Together they make up what I have been calling melancholy realism, borrowing a term if not an explanation from Ian Baucom. These games present characters who are grounded in a material condition and whose aspirations and goals are tightly wound up in that material condition. In a different mode, these games might have grand gestures, with characters who have the possibility of escaping to better conditions or better worlds. For the most part, videogames live in a spectacular space where some kind of utopian impulse is right over the horizon. Think, for example, of the gestures that Tacoma makes in its last moments around the possibility of humans and AI coming together to overcome an interplanetary Amazon. This is a restoration fantasy, an idea that the world might be brought back into order, and that justice could prevail over the conditions of the present for one and all. Science fiction videogames have lived on this narrative loop, from Halo to Gears of War, even if this resolution only holds until they need to release another sequel.
The work of melancholy realism in videogame narrative borrows heavily from the mood of Mark Fisher’s now-classic Capitalist Realism, a book that made a short, compelling case about how capitalism forecloses the future by asserting itself as a natural, given parameter in all of our lives. Fisher’s book, incredibly influential among the millennial set who encountered it on-and-after its publication in 2009, holds onto a kind of undefeated hopelessness in the face of the operations of global capitalism. Your local economy might be fucked, and the global systems of economic violence you live in might be as well, but you, your community, your friends, and your loved ones still exist. There’s something there. There’s something sweet and special and, in a world without real hope, that’s where it exists.
Citizen Sleeper holds the party line on the Fisherism, consciously or not, but what joins it with Norco and Disco Elysium is a specific implicit argument that cannot be found in Fisher and is its own particular outgrowth of this small, burgeoning approach to genre: the inhuman weird as a backstop.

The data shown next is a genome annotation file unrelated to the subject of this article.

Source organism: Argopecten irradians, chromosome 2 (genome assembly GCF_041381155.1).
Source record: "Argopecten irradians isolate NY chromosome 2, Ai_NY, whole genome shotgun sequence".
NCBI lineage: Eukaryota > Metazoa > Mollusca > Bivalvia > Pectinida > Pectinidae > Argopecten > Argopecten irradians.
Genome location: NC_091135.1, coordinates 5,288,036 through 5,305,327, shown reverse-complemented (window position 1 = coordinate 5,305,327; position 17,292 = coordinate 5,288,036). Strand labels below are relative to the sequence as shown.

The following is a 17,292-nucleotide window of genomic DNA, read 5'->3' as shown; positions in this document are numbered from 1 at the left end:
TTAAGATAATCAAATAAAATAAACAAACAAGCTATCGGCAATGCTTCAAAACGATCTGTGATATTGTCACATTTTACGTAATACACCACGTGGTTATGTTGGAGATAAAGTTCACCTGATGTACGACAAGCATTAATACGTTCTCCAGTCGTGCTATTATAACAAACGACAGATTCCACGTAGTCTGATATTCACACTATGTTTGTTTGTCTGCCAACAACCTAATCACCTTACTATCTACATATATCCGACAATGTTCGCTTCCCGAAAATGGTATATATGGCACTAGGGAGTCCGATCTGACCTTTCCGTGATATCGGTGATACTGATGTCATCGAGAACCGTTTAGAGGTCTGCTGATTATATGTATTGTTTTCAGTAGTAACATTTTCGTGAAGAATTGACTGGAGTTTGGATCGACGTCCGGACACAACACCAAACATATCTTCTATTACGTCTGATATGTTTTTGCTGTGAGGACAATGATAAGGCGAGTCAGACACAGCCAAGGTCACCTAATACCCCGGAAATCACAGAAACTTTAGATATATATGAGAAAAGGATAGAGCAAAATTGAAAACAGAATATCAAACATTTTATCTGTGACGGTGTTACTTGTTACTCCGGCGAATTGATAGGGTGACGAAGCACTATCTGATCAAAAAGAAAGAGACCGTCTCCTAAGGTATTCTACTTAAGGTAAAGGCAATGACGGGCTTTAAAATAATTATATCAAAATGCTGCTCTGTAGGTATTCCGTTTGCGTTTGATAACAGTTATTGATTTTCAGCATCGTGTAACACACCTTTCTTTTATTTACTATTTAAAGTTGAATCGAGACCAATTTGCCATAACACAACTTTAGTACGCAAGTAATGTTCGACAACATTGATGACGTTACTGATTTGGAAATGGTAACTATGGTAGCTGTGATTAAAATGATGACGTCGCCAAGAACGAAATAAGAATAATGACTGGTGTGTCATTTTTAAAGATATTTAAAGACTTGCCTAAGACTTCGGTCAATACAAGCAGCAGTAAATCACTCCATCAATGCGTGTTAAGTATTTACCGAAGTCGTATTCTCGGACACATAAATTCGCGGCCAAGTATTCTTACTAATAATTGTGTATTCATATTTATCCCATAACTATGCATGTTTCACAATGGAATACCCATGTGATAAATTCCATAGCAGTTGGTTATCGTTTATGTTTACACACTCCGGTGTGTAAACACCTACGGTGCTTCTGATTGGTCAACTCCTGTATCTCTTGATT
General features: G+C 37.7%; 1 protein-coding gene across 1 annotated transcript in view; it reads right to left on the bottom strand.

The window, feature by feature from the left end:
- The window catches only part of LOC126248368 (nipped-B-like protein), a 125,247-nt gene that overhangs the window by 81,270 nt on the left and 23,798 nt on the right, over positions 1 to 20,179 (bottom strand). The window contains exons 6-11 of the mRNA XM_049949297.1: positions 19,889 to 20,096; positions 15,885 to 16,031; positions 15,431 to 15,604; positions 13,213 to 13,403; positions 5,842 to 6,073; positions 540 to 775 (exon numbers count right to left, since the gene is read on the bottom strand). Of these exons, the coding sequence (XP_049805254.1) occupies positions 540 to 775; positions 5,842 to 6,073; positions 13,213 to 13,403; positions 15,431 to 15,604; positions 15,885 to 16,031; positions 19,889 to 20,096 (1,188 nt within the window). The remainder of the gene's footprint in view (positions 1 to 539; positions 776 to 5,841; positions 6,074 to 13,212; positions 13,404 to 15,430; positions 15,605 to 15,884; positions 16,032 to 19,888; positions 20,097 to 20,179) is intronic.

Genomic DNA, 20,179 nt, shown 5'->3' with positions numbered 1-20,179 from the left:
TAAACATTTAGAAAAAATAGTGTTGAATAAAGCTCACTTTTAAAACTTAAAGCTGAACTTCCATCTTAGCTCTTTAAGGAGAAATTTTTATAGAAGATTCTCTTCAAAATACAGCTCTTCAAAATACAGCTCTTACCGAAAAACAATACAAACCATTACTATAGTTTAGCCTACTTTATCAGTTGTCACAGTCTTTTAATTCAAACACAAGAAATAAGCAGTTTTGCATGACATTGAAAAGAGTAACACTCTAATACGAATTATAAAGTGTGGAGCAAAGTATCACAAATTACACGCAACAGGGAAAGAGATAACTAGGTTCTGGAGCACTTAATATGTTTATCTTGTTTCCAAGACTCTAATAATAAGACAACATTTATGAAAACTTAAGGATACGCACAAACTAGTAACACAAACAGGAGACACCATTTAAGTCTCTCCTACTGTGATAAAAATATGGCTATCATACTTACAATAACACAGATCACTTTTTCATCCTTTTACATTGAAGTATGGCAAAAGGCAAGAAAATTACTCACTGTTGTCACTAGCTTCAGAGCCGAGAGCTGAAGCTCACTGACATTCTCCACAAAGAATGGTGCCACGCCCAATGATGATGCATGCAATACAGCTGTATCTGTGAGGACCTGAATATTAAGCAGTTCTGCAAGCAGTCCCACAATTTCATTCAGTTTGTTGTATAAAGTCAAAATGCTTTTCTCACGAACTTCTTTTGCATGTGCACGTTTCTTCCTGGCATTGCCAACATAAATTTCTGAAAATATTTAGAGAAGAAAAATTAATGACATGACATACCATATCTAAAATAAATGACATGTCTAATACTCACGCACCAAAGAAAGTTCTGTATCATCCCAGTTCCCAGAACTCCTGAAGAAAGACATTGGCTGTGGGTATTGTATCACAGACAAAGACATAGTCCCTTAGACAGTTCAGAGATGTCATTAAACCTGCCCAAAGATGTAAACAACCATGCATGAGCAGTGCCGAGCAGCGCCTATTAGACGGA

In all of these games, melancholy realism is afforded on the back of some kind of numinous, inhuman thing that goes beyond the understanding of the human (or human-like) characters. Norco’s warped technological productions in swamplands; Elysium’s cryptid and its Pale; Citizen Sleeper’s network and the obscure and (un)natural machinery that feeds the mystery of what actually undergirds human life on the space station. The realism of these games is that this strange existence will go on after you, that the world fundamentally does not need human life to succeed; the melancholy is that you will never understand it, will never be fulfilled in it, even if you can be stunned into wonder by the numinous mystery that borders on Mystery.
There is a kind of schematic truth effect that is produced by these games (and, in many ways, In Other Waters): go about your life, struggle to get what you can, knowing that you cannot access or exhaust the world. Some things are beyond human ken, and you might learn snippets without context. After all, the ending that I got for Citizen Sleeper, which is merely one among a few, was the slow dissolution of the self as my sleeper’s body turned off, function by function, as my friends on the colonization ship died due to the natural effects of aging. The world will keep on trucking, and these people will live a life beyond the sleeper on some far-off planet. The future is closed. Credits roll.
I don’t know if melancholy realism is going to keep doing it for me. I am concerned that it is becoming the lilting poet voice of videogame narrative, the plums in the icebox, the wonderment that we could be so small and finite. The wavering feeling that our best hope is for the conditions of a long, bleak winter to let up for a few moments so that we can see the stars for the powers that they are. And then the cloud cover comes back, because that is the way things are, and we’re supposed to take that occlusion for beauty. It’s a beautiful trick that undoubtedly works, as the praise and sales for these games demonstrates, but I am unsure that I want to experience it too many more times.
Citizen Sleeper is a treasure. I really enjoyed it. It hits all the posts that it aims for, and it appears that longform updates are coming through this year to expand the space station and its people. But I hope that it expands conceptually alongside the word count, that we might see other ways of being and knowing that are not the echoes of the howls of us, all of us, caught in a bear trap of capitalism.
Cameron Kunzelman tweets at @ckunzelman.